The best way to communicate with others in foreign countries is to smile – and she did plenty of that. I’m pretty sure that out of all of the people I’ve traveled with in 7 years, she made me laugh the most. And she quickly won the hearts of the local people around her. She also made an effort to learn a few words and numbers in Vietnamese which is always a great thing to make the most of your interactions.


Always full of fun

Evie actually wrote a story about her first experience traveling outside of the US for the Intrpeid Travel website. I am a seriously proud, proud aunt! Here’s a little excerpt.

First Passport Stamp: Vietnam
By Evie Ott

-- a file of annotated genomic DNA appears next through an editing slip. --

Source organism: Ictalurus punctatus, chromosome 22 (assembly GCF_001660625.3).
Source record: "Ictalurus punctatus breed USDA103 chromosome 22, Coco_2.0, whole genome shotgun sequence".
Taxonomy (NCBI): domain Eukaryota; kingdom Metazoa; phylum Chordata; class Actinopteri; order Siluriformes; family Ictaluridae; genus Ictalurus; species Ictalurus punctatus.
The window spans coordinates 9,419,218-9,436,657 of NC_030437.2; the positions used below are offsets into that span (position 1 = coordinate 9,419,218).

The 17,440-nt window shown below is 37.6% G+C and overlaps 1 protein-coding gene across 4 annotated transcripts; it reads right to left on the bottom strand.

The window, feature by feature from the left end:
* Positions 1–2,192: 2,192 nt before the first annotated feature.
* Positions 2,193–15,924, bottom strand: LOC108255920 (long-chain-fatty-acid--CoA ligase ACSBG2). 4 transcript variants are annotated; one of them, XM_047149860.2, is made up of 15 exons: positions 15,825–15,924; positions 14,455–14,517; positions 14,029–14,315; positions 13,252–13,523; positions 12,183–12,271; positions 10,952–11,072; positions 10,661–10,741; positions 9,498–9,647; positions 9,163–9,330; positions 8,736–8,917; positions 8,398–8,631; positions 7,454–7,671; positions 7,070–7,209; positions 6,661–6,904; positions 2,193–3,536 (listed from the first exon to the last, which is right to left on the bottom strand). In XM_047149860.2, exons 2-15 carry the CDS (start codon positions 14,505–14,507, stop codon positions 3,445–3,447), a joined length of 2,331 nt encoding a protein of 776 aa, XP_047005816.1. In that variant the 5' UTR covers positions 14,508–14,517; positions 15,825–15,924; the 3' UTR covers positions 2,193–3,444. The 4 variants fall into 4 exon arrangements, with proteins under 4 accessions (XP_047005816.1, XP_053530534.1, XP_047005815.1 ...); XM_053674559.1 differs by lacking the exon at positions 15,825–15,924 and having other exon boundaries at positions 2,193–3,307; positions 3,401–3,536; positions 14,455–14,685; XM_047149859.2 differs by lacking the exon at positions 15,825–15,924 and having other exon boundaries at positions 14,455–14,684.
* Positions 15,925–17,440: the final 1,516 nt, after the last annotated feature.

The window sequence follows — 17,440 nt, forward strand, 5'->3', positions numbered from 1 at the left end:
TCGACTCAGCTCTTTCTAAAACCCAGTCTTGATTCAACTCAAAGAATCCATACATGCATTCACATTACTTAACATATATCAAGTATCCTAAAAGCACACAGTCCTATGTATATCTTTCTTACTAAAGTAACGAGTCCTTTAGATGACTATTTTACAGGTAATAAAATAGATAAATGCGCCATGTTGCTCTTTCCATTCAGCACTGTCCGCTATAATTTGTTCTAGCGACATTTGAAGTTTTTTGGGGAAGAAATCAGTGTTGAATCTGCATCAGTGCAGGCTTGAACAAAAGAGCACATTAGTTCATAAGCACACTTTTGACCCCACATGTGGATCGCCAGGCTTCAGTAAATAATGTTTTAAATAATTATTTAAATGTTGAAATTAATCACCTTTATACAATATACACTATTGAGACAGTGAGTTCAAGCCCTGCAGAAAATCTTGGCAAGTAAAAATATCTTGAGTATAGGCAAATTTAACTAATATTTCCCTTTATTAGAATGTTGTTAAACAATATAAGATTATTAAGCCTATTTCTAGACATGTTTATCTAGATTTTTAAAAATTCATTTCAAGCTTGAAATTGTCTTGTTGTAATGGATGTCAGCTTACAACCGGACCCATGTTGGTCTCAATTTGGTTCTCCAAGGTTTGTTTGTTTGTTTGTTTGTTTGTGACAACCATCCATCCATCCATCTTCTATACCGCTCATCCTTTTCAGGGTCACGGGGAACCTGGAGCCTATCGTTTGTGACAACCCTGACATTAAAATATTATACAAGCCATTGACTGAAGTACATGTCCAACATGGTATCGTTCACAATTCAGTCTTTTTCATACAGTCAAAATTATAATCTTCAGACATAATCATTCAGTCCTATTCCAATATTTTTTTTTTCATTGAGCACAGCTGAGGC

“How the heck am I supposed to choose from any country in the world?” This was the question that Evie Ott asked herself for years, from the moment Evie’s aunt told her that she would take her anywhere for a week. Evie’s aunt happens to be Sherry Ott, travel blogger extraordinaire and brains behind The Niece Project, so when Sherry said “anywhere”, Evie knew she really meant it…

“Thinking about all the options was just about enough to give me a headache. Finally I decided on three points of criteria for picking my destination. I wanted to experience culture shock, great food and non-touristy. Though it didn’t quite make my decision evident, it surely helped in the process. I ended up picking Vietnam as my first International destination, and it was the best decision I could have made.
The first point that got checked off my list was the culture shock. I didn’t even have to step outside the airport before I could realize I wasn’t in Kansas anymore – or in my case, Nebraska. I was standing in an airport with minimal security and no air conditioning.